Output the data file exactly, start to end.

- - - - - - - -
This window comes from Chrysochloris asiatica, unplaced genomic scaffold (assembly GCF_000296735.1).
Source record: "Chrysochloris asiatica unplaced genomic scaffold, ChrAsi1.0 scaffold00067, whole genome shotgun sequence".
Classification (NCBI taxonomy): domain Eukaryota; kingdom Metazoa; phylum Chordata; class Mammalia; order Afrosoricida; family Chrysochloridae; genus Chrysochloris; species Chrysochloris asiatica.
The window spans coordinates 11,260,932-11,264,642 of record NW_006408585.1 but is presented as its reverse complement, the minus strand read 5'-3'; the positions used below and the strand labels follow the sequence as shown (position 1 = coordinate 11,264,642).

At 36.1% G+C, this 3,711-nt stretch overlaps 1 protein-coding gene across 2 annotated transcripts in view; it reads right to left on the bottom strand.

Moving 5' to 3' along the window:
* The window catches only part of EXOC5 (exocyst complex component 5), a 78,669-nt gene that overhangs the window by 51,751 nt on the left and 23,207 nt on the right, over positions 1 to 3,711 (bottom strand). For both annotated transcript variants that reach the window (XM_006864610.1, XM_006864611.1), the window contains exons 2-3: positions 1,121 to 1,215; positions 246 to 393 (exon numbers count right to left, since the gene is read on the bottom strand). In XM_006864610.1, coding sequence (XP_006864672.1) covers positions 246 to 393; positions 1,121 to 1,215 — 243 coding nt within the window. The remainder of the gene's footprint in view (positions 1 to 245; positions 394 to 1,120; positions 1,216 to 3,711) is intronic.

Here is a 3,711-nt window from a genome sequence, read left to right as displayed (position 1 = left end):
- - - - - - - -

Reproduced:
This window comes from Chrysochloris asiatica, unplaced genomic scaffold (assembly GCF_000296735.1).
Source record: "Chrysochloris asiatica unplaced genomic scaffold, ChrAsi1.0 scaffold00067, whole genome shotgun sequence".
Classification (NCBI taxonomy): domain Eukaryota; kingdom Metazoa; phylum Chordata; class Mammalia; order Afrosoricida; family Chrysochloridae; genus Chrysochloris; species Chrysochloris asiatica.
The window spans coordinates 11,260,932-11,264,642 of record NW_006408585.1 but is presented as its reverse complement, the minus strand read 5'-3'; the positions used below and the strand labels follow the sequence as shown (position 1 = coordinate 11,264,642).

At 36.1% G+C, this 3,711-nt stretch overlaps 1 protein-coding gene across 2 annotated transcripts in view; it reads right to left on the bottom strand.

Moving 5' to 3' along the window:
* The window catches only part of EXOC5 (exocyst complex component 5), a 78,669-nt gene that overhangs the window by 51,751 nt on the left and 23,207 nt on the right, over positions 1 to 3,711 (bottom strand). For both annotated transcript variants that reach the window (XM_006864610.1, XM_006864611.1), the window contains exons 2-3: positions 1,121 to 1,215; positions 246 to 393 (exon numbers count right to left, since the gene is read on the bottom strand). In XM_006864610.1, coding sequence (XP_006864672.1) covers positions 246 to 393; positions 1,121 to 1,215 — 243 coding nt within the window. The remainder of the gene's footprint in view (positions 1 to 245; positions 394 to 1,120; positions 1,216 to 3,711) is intronic.

Here is a 3,711-nt window from a genome sequence, read left to right as displayed (position 1 = left end):